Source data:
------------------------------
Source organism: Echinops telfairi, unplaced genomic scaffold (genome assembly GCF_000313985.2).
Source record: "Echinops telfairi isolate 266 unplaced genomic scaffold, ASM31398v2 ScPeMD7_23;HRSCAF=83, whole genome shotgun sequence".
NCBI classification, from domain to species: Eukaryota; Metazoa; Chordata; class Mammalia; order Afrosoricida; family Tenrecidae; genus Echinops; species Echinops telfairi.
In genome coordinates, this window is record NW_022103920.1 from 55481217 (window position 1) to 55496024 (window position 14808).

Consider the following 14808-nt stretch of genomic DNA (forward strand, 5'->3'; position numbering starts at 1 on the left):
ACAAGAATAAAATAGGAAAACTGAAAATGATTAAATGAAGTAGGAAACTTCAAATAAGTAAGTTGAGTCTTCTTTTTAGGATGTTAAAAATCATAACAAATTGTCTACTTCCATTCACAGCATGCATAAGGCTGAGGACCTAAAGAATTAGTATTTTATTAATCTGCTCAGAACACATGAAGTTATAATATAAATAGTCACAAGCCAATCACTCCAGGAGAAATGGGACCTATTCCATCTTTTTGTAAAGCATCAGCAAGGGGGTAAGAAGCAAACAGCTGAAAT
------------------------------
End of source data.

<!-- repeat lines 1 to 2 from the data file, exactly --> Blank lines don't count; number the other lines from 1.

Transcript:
Source organism: Echinops telfairi, unplaced genomic scaffold (genome assembly GCF_000313985.2).
Source record: "Echinops telfairi isolate 266 unplaced genomic scaffold, ASM31398v2 ScPeMD7_23;HRSCAF=83, whole genome shotgun sequence".